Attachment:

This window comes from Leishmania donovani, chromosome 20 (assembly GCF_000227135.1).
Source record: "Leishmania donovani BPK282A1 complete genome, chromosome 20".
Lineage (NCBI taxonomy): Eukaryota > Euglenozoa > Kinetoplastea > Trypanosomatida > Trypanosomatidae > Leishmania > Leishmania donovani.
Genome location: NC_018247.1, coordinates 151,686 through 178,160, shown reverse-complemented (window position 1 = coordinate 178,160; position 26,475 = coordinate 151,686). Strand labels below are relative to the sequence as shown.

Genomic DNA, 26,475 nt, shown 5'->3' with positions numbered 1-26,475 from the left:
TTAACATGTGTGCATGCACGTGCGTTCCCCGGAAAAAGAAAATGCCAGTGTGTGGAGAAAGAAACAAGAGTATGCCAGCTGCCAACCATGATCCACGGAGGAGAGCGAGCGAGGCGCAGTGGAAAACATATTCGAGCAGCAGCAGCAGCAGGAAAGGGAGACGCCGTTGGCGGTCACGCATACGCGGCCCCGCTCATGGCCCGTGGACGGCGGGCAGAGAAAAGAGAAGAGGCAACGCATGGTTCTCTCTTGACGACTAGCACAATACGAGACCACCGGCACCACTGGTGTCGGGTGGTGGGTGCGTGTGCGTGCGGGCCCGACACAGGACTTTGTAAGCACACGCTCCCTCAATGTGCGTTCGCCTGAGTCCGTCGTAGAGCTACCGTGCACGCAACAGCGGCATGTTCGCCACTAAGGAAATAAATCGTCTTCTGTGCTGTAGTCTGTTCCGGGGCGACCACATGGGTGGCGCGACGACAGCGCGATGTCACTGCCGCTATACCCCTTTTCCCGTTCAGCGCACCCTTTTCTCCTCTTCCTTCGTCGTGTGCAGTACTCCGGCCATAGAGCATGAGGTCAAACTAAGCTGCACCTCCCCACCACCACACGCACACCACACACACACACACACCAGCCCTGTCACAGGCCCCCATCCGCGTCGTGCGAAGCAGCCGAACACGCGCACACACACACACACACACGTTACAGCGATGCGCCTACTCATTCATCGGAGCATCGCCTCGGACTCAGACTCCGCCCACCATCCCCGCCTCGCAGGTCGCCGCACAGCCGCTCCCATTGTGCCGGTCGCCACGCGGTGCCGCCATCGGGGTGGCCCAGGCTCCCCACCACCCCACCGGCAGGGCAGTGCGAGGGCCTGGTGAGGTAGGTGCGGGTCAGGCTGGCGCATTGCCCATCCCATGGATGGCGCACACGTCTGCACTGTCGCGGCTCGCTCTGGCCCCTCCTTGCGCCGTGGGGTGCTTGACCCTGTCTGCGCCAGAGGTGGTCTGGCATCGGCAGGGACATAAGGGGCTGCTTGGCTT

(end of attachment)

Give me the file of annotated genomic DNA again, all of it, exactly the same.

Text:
This window comes from Leishmania donovani, chromosome 20 (assembly GCF_000227135.1).
Source record: "Leishmania donovani BPK282A1 complete genome, chromosome 20".
Lineage (NCBI taxonomy): Eukaryota > Euglenozoa > Kinetoplastea > Trypanosomatida > Trypanosomatidae > Leishmania > Leishmania donovani.
Genome location: NC_018247.1, coordinates 151,686 through 178,160, shown reverse-complemented (window position 1 = coordinate 178,160; position 26,475 = coordinate 151,686). Strand labels below are relative to the sequence as shown.

Genomic DNA, 26,475 nt, shown 5'->3' with positions numbered 1-26,475 from the left:
TTAACATGTGTGCATGCACGTGCGTTCCCCGGAAAAAGAAAATGCCAGTGTGTGGAGAAAGAAACAAGAGTATGCCAGCTGCCAACCATGATCCACGGAGGAGAGCGAGCGAGGCGCAGTGGAAAACATATTCGAGCAGCAGCAGCAGCAGGAAAGGGAGACGCCGTTGGCGGTCACGCATACGCGGCCCCGCTCATGGCCCGTGGACGGCGGGCAGAGAAAAGAGAAGAGGCAACGCATGGTTCTCTCTTGACGACTAGCACAATACGAGACCACCGGCACCACTGGTGTCGGGTGGTGGGTGCGTGTGCGTGCGGGCCCGACACAGGACTTTGTAAGCACACGCTCCCTCAATGTGCGTTCGCCTGAGTCCGTCGTAGAGCTACCGTGCACGCAACAGCGGCATGTTCGCCACTAAGGAAATAAATCGTCTTCTGTGCTGTAGTCTGTTCCGGGGCGACCACATGGGTGGCGCGACGACAGCGCGATGTCACTGCCGCTATACCCCTTTTCCCGTTCAGCGCACCCTTTTCTCCTCTTCCTTCGTCGTGTGCAGTACTCCGGCCATAGAGCATGAGGTCAAACTAAGCTGCACCTCCCCACCACCACACGCACACCACACACACACACACACCAGCCCTGTCACAGGCCCCCATCCGCGTCGTGCGAAGCAGCCGAACACGCGCACACACACACACACACACGTTACAGCGATGCGCCTACTCATTCATCGGAGCATCGCCTCGGACTCAGACTCCGCCCACCATCCCCGCCTCGCAGGTCGCCGCACAGCCGCTCCCATTGTGCCGGTCGCCACGCGGTGCCGCCATCGGGGTGGCCCAGGCTCCCCACCACCCCACCGGCAGGGCAGTGCGAGGGCCTGGTGAGGTAGGTGCGGGTCAGGCTGGCGCATTGCCCATCCCATGGATGGCGCACACGTCTGCACTGTCGCGGCTCGCTCTGGCCCCTCCTTGCGCCGTGGGGTGCTTGACCCTGTCTGCGCCAGAGGTGGTCTGGCATCGGCAGGGACATAAGGGGCTGCTTGGCTT